Russia’s Luna-25 lander is set to reach lunar orbit on Wednesday, in Russia’s first such mission in nearly 50 years, according to Russia’s space agency Roscosmos.
With the moon launch, the first in Moscow since 1976, Russia hopes to provide renewed impetus to its space industry, which has been struggling for years and is increasingly isolated amid the war in Ukraine.
The lander is scheduled to orbit about 100 kilometers above the lunar surface before Monday’s planned landing north of the Boguslavsky Crater on the moon’s south pole.
Roscosmos said that the cameras installed on the probe have already taken distant pictures of the Earth and the Moon from space.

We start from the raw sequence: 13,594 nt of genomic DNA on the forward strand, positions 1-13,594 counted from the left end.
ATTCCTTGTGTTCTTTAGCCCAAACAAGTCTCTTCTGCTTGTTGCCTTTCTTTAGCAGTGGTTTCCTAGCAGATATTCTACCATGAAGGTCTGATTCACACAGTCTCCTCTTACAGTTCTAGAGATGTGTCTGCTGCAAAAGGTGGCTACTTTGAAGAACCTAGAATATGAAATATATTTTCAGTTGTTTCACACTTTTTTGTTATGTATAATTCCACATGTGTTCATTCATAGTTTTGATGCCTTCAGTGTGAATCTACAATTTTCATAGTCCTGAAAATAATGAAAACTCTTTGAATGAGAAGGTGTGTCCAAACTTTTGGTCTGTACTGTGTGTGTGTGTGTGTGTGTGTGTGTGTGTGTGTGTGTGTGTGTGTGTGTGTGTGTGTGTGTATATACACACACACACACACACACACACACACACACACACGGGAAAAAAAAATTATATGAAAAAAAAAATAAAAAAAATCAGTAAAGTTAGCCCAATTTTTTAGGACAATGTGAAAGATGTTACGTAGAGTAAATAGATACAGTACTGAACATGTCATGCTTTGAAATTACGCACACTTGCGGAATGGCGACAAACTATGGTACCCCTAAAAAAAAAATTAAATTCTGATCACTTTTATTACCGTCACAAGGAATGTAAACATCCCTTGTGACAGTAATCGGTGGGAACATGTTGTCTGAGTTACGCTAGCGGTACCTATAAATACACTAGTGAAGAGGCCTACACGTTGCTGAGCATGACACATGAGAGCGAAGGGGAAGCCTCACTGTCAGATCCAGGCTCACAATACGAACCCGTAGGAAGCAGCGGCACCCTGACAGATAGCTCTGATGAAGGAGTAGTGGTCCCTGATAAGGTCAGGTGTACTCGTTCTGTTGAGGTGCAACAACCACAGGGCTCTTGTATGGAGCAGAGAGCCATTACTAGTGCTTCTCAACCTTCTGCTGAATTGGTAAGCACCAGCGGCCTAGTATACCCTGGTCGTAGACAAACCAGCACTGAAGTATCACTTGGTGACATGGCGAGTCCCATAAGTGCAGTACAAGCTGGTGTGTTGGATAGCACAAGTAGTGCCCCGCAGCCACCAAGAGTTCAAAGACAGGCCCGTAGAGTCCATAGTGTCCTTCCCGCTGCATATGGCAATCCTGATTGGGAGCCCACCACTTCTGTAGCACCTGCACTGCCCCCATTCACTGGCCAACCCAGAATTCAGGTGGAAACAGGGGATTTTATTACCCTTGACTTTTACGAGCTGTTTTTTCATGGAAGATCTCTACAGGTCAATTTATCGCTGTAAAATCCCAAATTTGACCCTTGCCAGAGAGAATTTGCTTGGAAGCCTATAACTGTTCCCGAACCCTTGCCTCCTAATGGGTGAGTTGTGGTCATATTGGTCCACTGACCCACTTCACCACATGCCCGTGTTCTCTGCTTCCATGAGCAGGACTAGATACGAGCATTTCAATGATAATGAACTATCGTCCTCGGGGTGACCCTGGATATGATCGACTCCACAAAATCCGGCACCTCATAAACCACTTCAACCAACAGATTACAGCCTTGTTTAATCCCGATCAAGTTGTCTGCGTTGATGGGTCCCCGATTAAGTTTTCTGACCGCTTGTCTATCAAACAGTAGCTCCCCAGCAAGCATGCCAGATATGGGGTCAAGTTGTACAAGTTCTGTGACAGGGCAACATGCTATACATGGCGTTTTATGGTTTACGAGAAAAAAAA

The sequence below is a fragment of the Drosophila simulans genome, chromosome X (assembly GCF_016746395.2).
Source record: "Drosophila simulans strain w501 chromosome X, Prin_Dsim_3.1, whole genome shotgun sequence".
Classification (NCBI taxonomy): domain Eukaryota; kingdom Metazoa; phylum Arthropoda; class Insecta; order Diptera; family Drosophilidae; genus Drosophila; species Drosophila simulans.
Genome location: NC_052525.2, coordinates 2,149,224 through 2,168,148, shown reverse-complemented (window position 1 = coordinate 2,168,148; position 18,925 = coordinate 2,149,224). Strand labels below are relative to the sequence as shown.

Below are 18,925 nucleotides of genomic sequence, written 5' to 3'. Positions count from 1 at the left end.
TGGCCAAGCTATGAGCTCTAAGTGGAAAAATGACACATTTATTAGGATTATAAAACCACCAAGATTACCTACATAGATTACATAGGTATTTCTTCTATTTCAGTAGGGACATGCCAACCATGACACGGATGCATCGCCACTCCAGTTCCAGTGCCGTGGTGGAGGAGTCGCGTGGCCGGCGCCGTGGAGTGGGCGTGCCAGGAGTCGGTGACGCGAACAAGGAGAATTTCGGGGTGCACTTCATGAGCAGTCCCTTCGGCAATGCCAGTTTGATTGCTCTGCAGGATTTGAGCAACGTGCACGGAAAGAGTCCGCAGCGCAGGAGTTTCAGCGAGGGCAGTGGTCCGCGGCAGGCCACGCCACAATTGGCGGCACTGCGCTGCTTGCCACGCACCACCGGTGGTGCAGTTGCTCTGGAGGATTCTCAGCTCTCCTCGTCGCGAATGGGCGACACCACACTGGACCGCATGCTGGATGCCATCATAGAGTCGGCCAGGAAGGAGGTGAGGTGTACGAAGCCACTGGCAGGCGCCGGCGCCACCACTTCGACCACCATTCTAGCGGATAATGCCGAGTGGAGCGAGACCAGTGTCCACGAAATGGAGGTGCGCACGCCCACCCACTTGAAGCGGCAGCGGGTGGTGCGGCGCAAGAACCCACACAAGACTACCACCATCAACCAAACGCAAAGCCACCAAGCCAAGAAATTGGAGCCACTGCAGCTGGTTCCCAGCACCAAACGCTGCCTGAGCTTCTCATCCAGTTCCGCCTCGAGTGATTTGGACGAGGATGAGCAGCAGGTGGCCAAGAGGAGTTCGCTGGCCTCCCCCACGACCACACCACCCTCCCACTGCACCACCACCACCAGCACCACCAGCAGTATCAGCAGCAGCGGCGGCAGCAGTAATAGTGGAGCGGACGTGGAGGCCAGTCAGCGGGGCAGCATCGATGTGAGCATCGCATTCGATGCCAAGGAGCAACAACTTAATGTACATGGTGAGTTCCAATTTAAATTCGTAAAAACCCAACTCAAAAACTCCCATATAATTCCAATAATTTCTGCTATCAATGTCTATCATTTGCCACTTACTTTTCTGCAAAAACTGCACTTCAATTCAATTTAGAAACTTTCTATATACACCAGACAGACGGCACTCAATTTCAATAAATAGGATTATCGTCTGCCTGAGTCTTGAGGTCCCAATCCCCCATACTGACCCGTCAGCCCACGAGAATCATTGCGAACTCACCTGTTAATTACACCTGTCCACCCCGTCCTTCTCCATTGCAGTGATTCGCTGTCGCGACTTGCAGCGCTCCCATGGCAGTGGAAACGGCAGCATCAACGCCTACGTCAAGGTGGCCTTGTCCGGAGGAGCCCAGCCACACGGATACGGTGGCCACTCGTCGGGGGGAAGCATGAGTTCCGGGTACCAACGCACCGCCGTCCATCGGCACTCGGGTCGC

The probe, which weighs about 800 kilograms, was carried into space by a Soyuz rocket launched on Friday from the Vostochny cosmodrome in Russia’s Far East.
He is scheduled to remain on the lunar surface for a year, tasked with collecting samples and analyzing soil.
The mission comes as the future of Russia’s long-standing cooperation with the West in space exploration appears in doubt, as Moscow continues its war against Ukraine.
Russia has said it will go ahead with its plans for lunar exploration, despite the European Space Agency (ESA) saying it will not cooperate with Moscow on future missions over its conquest.
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